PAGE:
Put a Egg on it

Put together by magazine veterans Ralph McGinnis and Sarah Keough, this cheeky digest-sized journal (printed on dollar-green paper) is about food, cooking, and the communal joy of eating with friends and family, conveyed through essays, photo essays, illustrations and practical cooking tips and recipes. _Put a Egg on it, $28 for annual subscription (4 issues), at putaeggonit.com_

Remedy Quarterly

Based out of Brooklyn, Remedy Quarterly’s themed issues (recent editions covered topics like “comfort” and “discovery”) are about the stories behind favorite recipes and food moments, with contributors ranging from seasoned writers to kitchen-savvy grandmas. Printed in 2-color offset (like so many old cookbooks) with a matching cover, they’re beautiful arrayed on your bookshelf. _Remedy Quarterly, $28 per Volume (4 issues), at Remedyquarterly.com_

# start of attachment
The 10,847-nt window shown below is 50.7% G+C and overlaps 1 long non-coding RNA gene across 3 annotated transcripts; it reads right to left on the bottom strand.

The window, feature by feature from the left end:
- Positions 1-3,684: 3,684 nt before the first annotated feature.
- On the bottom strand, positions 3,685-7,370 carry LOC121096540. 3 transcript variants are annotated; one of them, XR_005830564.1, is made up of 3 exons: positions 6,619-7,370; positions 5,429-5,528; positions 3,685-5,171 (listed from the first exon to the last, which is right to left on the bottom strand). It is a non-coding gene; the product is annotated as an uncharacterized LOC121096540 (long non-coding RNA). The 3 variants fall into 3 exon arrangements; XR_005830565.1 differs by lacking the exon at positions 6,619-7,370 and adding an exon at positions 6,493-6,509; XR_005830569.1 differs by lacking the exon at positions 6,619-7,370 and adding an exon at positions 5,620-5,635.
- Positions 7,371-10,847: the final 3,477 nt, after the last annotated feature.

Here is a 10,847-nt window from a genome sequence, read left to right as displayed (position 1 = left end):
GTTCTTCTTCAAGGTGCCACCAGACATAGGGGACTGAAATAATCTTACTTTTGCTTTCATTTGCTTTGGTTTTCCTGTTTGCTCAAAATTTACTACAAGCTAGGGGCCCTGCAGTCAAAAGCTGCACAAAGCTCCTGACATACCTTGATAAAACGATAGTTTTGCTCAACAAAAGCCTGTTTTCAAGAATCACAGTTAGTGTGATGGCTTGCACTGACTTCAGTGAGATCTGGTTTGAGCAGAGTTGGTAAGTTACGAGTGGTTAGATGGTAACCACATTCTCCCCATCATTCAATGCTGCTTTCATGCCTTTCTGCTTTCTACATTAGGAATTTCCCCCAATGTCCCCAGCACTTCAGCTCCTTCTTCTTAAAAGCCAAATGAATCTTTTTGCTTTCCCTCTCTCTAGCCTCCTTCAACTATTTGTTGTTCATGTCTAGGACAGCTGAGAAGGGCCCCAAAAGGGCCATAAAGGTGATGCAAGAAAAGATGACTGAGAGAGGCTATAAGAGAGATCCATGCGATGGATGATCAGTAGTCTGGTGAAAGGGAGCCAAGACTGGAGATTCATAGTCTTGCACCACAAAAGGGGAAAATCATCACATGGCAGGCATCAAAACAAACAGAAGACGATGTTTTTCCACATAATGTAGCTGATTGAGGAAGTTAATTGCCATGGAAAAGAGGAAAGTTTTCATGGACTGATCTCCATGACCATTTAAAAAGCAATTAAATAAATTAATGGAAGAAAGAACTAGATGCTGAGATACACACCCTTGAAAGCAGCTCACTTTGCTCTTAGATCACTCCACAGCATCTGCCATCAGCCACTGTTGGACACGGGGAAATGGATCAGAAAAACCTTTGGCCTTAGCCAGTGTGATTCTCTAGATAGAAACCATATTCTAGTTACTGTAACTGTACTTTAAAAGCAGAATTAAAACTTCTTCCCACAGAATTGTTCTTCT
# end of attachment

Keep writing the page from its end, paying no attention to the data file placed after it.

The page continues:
The Runcible Spoon

An indie mag that hearkens back to the golden age of zines, this half-collage, half-illustrated publication out of Washington D.C. (created by SAVEUR contributor Malaka Gharib) takes an offbeat approach to coverage on everything from restaurant reviews to family recipes. _The Runcible Spoon, $6 per issue, at etsy.com_

Sweet Paul

An offshoot of food stylist Paul Lowe’s wildly popular blog of the same name, this quarterly is full of craft ideas, elegant recipes, and gorgeous pictures. It’s sweet inspiration for a beautiful table. _Sweet Paul Magazine, $20 per issue, at Anthropologie_

White Zinfandel

It may call itself a magazine, but this twice-yearly publication is an experiment in art, with food and culture mashed in. Each issue is curated to include what it’s creators describe as a “visual manifestation of food and culture produced within the lives of creative individuals.” _White Zinfandel, $20 per issue, at Whitezinf.org_